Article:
Preventing Elder Abuse – Four Ways to Avoid Financial Fraud

With tax season just around the corner, hundreds of thousands of older adults can expect to encounter some type of attempted financial fraud, be it through the mail, electronically or by phone, resulting in millions of dollars in stolen funds.

While the types of confidence schemes used by criminals change over time, authorities and elder care experts agree there are simple guidelines you can follow to protect yourself and your loved ones this tax season.  Fraud photo

1. Know the signs of a fake IRS Agent

One of the most common ways criminals defraud seniors is by posing as IRS or other government officials, claiming that the victim owes money to the government.

Criminal callers back up their claims of legitimacy by changing their phone number to look like a government number, provide phony badge numbers, and sometimes use the victim’s personal information like their name or address (gathered from public sources) in an effort to prove their “identity”.

These calls or emails will frequently demand the victim call back and pay a fine (typically with some sort of prepaid debit or gift card) or face arrest, eviction, revocation of their driver’s license or deportation.

If you receive this type of call, officials suggest you hang up immediately and call the IRS directly at 800-829-1040 report the attempt and/or learn if they actually owe the IRS any funds.

There are several telltale things a scammer might do that legitimate IRS representatives will not do.

The IRS will never:

  • Call to demand immediate payment using a specific payment method such as a prepaid debit card, gift card or wire transfer. Generally, the IRS will first mail a bill to any taxpayer who owes taxes.
  • Threaten to immediately bring in local police or other law-enforcement groups to have the taxpayer arrested for not paying.
  • Demand that taxes be paid without giving the taxpayer the opportunity to question or appeal the amount owed.
  • Ask for credit or debit card numbers over the phone.

2.  Use Do Not Call/Email Registries

One easy way to identify fraudulent calls or emails is to eliminate as many legitimate-yet-unsolicited claims as possible. While these registries obviously only apply to legitimate organizations, it makes attempts by criminals that much more obvious.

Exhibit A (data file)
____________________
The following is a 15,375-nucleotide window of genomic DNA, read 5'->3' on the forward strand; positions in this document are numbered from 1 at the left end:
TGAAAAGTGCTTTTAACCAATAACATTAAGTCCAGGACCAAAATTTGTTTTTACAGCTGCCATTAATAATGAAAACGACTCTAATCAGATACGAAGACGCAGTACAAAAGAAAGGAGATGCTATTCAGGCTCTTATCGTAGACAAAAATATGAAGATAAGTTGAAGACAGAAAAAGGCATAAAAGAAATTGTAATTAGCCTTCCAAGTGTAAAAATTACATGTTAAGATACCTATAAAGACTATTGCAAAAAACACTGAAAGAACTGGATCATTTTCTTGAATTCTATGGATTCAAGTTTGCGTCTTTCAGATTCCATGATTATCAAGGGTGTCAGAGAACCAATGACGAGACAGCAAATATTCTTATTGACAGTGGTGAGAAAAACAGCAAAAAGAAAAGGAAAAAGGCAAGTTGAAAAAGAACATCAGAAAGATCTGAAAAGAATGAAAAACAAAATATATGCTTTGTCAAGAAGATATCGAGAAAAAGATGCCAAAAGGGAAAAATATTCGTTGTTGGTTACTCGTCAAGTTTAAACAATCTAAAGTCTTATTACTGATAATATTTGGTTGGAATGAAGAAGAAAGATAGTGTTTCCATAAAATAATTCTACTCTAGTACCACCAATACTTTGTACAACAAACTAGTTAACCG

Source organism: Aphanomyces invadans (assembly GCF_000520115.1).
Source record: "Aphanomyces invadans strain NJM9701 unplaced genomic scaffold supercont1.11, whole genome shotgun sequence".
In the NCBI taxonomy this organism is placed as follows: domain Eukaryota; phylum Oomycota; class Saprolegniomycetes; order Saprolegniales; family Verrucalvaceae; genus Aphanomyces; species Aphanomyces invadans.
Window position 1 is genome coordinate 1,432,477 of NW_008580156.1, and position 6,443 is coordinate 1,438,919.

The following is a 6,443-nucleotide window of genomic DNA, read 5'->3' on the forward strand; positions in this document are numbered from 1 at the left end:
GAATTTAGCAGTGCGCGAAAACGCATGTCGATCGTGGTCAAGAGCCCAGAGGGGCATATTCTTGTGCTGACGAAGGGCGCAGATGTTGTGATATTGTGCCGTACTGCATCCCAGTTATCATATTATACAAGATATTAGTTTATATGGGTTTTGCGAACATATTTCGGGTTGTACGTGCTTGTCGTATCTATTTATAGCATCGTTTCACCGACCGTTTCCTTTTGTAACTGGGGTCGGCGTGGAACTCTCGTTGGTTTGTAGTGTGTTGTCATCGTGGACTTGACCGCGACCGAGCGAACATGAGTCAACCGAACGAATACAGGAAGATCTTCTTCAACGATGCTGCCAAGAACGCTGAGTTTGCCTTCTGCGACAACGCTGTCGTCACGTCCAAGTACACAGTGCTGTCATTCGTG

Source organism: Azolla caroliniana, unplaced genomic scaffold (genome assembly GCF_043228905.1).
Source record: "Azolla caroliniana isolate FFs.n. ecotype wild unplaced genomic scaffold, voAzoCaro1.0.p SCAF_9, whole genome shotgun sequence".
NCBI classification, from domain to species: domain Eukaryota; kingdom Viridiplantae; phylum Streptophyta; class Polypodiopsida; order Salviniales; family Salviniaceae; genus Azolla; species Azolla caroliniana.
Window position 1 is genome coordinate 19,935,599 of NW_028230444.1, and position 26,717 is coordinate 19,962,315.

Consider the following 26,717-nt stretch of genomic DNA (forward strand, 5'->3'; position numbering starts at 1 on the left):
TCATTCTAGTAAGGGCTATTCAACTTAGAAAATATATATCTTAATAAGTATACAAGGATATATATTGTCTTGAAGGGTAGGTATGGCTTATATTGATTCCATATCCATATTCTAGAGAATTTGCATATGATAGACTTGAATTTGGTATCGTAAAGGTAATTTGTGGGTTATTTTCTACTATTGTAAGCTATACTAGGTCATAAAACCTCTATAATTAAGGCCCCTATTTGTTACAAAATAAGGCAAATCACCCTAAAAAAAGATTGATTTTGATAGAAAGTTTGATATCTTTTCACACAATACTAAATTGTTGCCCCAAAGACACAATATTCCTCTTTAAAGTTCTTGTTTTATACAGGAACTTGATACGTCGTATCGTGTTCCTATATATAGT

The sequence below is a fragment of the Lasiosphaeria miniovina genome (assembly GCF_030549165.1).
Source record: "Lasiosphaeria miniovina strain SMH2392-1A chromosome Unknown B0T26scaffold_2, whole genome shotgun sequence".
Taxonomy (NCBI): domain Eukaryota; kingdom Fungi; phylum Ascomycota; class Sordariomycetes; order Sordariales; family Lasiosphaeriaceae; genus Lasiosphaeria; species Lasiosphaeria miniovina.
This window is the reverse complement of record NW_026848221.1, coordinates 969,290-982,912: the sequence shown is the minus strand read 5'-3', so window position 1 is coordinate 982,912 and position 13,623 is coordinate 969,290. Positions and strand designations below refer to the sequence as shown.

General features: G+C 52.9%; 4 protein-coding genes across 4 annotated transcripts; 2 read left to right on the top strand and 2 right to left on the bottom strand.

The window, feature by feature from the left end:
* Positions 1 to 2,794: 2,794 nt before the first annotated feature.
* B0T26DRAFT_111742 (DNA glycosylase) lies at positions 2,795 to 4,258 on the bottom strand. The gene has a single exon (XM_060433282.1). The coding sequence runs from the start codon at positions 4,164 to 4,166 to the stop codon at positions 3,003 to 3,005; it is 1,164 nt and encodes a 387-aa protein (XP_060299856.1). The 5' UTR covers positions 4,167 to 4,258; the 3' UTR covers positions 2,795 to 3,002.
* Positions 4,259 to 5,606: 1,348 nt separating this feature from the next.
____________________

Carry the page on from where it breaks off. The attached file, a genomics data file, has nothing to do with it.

Below are three registries that will eliminate the majority of these solicitations:

  • The FTC National Do Not Call Registry will take your phone number off most call lists, allowing you to more easily identify possible fraud.
  • The Direct Marketing Association also offers a Do Not Mail List that will prevent direct mailings.
  • Finally, the four major consumer credit reporting firms in the US offer individuals the ability to opt out of pre-approved credit card offers, which can be intercepted by criminals and used to open lines of credit unbeknownst to victims.

3.  Set up direct deposit for benefits checks

In some cases, criminals will target older adults by stealing benefits checks from their mailboxes and counting on the victim to be unaware or unable to report the theft. To avoid this, elder care experts strongly suggest setting up direct deposit for these benefits as a way to make check theft impossible.

4.  Never give financial, medical, personal or payment information to anyone on a phone call you do not initiate.

This is the golden rule of avoiding telephone scams, as almost all telephone fraud involves individuals masking their phone numbers on commonly used caller ID systems.

In the event an organization, medical care provider or other individual calls you about some type of business or financial action that must be taken, simply ask for a reference number, the name of the organization and call the company directly with a number you find on your own, either off a legitimate document you have previously received or by going to the organization’s website yourself.

We at SelectCare hope our community finds this information useful.  Older adults are all too frequently targeted by criminals and we believe no one should need to face these threats alone.

SelectCare has been helping New Yorkers live happier, healthier lives in their longtime homes for more than 30 years, providing the support they need to focus on what’s truly important in their lives.  To learn more about SelectCare and how we help our clients overcome challenges great and small, call us today or request a free in-home care guide.